The Case for One More Bass
Saturday January 6, 2018. 12:00 PM , from Sweetwater inSync
As bassists, we want to have the right sound and gear for every gig. Unfortunately, the “right sound” is a moving target — one that changes from gig to gig.
The perfect bass sound for an old-school R&B tune probably won’t work well with a punk band, and what sounds great on a praise-and-worship track might not translate well to a roots-music gig.
So what’s the answer? For me, the answer is that I want (and need) enough basses to cover whatever musical situations I find myself in. Here are some of the things I keep in mind when shopping:
One Basic Bass
For me, if I were to own only one bass, it would be a Fender Precision Bass. The Precision, a 4-string bass with a passive pickup, works in a huge range of musical styles. Your choice of a primary bass may be different, depending on your style and requirements.
How Many Strings?
Some musical styles require notes lower than those available on a standard 4-string bass. If you find yourself needing low D, C, and even a low B, then you’ll need a 5-string bass. The Ernie Ball Music Man StingRay 5 HH fills that slot for me.
Flatwound or Roundwound Strings?
What’s the difference between flatwound and roundwound strings? Well, flats generally have a mellower, deeper sound than roundwounds. They are easier on the frets (and the fingers) and have less finger noise. Roundwounds are brighter and have a more aggressive tone, with greater sustain. My Music Man is strung with roundwounds, and my main Precision is strung with flats.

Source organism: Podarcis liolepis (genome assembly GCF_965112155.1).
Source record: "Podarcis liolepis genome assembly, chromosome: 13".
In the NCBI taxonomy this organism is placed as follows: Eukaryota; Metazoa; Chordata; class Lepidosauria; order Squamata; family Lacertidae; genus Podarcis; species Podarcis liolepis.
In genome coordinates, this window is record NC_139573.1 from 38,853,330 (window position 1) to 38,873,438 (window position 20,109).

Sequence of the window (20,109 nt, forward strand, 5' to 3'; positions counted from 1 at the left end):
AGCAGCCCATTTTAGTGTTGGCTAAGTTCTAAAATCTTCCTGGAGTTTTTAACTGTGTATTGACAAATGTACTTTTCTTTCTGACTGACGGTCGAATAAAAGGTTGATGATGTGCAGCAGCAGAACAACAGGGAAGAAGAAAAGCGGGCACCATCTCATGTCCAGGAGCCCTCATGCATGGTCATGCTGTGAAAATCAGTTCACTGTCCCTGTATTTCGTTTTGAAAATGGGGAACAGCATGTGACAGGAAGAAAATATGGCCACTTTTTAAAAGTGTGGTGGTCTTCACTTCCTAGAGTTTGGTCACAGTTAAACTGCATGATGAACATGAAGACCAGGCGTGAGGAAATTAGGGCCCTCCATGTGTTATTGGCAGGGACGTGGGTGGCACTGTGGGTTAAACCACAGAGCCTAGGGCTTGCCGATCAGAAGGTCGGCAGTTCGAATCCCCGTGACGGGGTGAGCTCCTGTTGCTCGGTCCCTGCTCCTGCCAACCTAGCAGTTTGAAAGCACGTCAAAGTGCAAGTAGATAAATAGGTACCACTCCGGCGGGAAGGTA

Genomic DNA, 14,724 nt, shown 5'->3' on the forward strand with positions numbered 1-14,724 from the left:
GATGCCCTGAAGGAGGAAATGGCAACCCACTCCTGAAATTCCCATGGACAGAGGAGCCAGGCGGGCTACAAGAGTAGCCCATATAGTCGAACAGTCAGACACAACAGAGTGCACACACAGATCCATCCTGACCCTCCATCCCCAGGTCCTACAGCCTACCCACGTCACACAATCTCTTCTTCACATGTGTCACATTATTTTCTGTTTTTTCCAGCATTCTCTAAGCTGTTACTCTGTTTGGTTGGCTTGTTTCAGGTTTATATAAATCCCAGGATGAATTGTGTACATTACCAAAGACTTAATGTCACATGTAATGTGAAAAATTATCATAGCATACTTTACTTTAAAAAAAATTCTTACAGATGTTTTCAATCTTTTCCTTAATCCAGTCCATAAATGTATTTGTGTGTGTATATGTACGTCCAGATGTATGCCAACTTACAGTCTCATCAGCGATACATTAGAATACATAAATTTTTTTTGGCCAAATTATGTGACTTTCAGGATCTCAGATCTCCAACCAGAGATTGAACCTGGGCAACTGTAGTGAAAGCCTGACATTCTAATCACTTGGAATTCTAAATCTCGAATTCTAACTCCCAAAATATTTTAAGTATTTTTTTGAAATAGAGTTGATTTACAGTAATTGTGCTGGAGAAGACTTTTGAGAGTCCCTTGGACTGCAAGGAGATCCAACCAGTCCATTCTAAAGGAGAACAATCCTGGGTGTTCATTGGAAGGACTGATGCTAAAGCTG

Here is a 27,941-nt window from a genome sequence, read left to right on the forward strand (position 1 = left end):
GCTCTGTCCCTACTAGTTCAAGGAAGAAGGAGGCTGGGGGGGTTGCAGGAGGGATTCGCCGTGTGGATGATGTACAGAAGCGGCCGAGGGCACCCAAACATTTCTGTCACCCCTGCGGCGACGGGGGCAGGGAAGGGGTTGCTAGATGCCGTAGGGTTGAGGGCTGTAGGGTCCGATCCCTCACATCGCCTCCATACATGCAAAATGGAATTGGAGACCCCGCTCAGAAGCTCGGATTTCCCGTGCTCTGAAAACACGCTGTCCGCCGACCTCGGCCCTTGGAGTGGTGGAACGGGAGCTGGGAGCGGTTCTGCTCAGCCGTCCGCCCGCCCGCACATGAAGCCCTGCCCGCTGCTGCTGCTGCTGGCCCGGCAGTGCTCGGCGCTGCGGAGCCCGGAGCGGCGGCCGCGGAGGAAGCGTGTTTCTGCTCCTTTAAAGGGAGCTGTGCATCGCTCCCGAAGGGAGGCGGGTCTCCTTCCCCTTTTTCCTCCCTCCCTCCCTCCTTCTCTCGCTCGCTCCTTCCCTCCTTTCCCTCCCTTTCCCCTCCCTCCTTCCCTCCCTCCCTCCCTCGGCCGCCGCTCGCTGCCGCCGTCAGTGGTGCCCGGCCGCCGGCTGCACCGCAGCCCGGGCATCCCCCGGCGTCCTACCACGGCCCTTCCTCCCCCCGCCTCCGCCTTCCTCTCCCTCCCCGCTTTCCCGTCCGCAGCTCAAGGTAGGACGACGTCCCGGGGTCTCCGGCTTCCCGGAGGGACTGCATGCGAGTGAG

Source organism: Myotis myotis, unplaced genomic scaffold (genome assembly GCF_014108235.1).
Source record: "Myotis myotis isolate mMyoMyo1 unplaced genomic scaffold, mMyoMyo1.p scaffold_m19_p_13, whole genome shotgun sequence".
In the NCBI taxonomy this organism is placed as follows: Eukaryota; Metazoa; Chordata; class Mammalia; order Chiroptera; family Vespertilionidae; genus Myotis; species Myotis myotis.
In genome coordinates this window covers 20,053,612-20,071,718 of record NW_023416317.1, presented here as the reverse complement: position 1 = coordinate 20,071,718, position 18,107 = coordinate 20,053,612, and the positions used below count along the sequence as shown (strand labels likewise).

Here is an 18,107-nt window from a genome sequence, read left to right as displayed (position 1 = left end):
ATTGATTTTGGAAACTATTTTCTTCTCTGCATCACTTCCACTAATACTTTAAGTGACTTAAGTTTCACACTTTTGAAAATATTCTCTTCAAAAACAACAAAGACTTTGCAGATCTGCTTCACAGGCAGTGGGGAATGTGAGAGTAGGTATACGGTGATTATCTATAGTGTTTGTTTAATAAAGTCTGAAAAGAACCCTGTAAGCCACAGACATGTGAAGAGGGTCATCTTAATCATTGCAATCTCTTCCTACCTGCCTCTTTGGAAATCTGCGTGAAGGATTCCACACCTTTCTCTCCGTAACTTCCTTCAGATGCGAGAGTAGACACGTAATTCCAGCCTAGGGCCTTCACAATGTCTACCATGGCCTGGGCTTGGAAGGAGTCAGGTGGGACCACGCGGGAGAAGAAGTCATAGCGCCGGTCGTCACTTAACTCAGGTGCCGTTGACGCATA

Active or Passive?
If there’s a single definition of the difference between active and passive electronics, then it’s that active electronics offer more possibilities for sculpting the sound of the bass. Passive basses generally have a single tone control that cuts high frequencies, while most active basses have the ability to both cut and boost bass, treble, and sometimes specific midrange frequencies. My bass locker has an active Fodera Emperor 5 Standard with roundwound strings and amazing tone-sculpting capability.
Solidbody or Hollowbody?
While most basses are solidbody instruments, there are a number of hollowbody basses around, from the classic Hofner bass made famous by Paul McCartney to offerings by Lakland, Gretsch, Ibanez, and others. These instruments tend to sound a bit different than their solidbody counterparts: less sustain, a bit more of a “woody” sound, and often a darker tone. When I need that sound on a session, the Gretsch G5440LS is lots of fun.
Enough Is Not Enough
This is not a complete list of all the basses I have (or that I need). While the Precision with flats is a great bass, a Precision with roundwounds has a different sound — one that I often need. My Fender Jazz Bass has its own sound, and the Jaco Pastorius Fretless Jazz Bass is also unique. For prog-rock gigs, it’s great to have a Rickenbacker 4003, and the Hofner bass defined the early Beatles sound. I could go on and on.
How many basses do I need? Just one more…
If you too need just one more bass, give your Sweetwater Sales Engineer a call at (800) 222-4700.
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